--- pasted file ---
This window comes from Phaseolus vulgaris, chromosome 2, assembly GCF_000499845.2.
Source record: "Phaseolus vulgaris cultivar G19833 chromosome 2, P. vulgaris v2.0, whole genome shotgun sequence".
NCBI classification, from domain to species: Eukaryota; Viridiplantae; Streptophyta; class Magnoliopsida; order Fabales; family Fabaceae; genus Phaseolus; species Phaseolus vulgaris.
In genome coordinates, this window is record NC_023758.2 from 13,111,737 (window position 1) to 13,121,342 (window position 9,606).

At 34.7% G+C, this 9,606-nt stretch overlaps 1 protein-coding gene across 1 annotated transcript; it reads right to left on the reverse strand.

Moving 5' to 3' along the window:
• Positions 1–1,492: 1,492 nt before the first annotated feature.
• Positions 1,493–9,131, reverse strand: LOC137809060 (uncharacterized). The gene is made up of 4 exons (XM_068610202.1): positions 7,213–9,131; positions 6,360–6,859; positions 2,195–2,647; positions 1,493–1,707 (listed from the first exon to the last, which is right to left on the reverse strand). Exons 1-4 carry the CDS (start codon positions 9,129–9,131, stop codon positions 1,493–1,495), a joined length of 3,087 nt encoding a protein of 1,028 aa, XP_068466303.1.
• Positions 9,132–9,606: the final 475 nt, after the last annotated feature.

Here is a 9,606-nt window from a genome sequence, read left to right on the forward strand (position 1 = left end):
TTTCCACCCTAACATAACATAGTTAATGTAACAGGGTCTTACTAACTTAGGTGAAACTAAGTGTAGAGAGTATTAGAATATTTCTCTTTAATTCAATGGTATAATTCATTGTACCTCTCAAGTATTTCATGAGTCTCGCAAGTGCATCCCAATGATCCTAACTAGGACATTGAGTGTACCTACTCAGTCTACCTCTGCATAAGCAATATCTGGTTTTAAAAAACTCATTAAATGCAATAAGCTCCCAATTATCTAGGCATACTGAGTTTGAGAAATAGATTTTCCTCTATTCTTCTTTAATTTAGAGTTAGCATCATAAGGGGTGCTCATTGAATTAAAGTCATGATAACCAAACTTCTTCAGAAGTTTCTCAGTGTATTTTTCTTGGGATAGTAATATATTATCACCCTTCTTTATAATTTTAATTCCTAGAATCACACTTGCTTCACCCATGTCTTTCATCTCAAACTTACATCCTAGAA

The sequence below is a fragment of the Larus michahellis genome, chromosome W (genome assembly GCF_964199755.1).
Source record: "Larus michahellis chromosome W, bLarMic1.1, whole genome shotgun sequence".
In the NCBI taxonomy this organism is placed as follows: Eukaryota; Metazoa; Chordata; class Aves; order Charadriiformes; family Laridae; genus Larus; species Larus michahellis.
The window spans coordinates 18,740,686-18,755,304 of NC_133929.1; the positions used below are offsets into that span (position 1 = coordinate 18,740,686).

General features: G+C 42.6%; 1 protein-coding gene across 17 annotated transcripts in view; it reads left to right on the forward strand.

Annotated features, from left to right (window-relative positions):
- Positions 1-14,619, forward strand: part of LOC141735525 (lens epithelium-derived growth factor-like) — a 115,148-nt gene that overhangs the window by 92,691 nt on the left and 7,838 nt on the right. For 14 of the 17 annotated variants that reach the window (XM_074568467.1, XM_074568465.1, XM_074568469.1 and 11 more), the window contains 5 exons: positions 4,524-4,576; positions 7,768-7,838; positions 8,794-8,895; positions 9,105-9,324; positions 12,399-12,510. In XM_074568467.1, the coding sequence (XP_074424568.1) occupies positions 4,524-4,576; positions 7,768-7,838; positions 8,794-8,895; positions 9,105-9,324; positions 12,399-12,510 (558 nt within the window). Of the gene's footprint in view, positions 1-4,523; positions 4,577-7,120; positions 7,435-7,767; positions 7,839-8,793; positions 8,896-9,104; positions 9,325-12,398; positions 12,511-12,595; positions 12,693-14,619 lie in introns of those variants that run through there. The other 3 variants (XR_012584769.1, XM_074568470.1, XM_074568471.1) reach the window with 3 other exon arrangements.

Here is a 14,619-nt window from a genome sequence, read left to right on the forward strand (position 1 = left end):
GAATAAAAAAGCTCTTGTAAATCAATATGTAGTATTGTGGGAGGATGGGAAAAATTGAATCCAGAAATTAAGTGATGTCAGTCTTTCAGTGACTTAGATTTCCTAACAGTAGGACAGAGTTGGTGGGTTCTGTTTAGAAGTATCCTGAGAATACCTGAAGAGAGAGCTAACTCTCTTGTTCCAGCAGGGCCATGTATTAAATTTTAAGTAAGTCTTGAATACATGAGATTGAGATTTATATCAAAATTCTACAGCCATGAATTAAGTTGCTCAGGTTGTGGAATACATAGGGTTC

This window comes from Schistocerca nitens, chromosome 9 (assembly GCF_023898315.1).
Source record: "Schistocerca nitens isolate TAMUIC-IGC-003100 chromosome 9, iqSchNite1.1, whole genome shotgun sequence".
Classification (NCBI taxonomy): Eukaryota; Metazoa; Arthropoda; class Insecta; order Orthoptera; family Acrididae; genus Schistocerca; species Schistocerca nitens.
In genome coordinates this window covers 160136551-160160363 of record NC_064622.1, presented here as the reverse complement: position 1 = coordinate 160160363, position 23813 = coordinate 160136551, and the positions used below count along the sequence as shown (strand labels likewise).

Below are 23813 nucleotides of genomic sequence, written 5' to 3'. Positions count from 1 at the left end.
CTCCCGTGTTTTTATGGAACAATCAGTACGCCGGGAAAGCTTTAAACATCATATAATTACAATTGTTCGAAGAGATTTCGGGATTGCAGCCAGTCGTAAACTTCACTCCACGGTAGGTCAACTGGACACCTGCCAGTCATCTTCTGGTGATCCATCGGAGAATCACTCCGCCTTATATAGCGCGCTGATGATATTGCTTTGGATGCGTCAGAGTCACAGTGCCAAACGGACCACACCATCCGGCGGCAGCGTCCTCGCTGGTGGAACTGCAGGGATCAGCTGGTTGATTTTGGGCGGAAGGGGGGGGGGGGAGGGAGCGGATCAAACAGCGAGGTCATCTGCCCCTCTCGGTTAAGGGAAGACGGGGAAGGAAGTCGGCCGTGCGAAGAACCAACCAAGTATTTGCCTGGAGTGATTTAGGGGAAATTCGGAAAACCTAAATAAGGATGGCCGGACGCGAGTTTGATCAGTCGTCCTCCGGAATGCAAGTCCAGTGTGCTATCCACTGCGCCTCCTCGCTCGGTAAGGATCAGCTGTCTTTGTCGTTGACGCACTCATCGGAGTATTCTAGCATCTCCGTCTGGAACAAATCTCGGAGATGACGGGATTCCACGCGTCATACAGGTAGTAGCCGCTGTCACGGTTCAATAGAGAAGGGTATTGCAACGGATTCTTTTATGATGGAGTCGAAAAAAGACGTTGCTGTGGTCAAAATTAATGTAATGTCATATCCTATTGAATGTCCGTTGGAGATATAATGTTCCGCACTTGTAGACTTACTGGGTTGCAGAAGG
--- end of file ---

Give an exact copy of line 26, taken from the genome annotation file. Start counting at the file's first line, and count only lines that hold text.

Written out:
CTCCCGTGTTTTTATGGAACAATCAGTACGCCGGGAAAGCTTTAAACATCATATAATTACAATTGTTCGAAGAGATTTCGGGATTGCAGCCAGTCGTAAACTTCACTCCACGGTAGGTCAACTGGACACCTGCCAGTCATCTTCTGGTGATCCATCGGAGAATCACTCCGCCTTATATAGCGCGCTGATGATATTGCTTTGGATGCGTCAGAGTCACAGTGCCAAACGGACCACACCATCCGGCGGCAGCGTCCTCGCTGGTGGAACTGCAGGGATCAGCTGGTTGATTTTGGGCGGAAGGGGGGGGGGGGAGGGAGCGGATCAAACAGCGAGGTCATCTGCCCCTCTCGGTTAAGGGAAGACGGGGAAGGAAGTCGGCCGTGCGAAGAACCAACCAAGTATTTGCCTGGAGTGATTTAGGGGAAATTCGGAAAACCTAAATAAGGATGGCCGGACGCGAGTTTGATCAGTCGTCCTCCGGAATGCAAGTCCAGTGTGCTATCCACTGCGCCTCCTCGCTCGGTAAGGATCAGCTGTCTTTGTCGTTGACGCACTCATCGGAGTATTCTAGCATCTCCGTCTGGAACAAATCTCGGAGATGACGGGATTCCACGCGTCATACAGGTAGTAGCCGCTGTCACGGTTCAATAGAGAAGGGTATTGCAACGGATTCTTTTATGATGGAGTCGAAAAAAGACGTTGCTGTGGTCAAAATTAATGTAATGTCATATCCTATTGAATGTCCGTTGGAGATATAATGTTCCGCACTTGTAGACTTACTGGGTTGCAGAAGG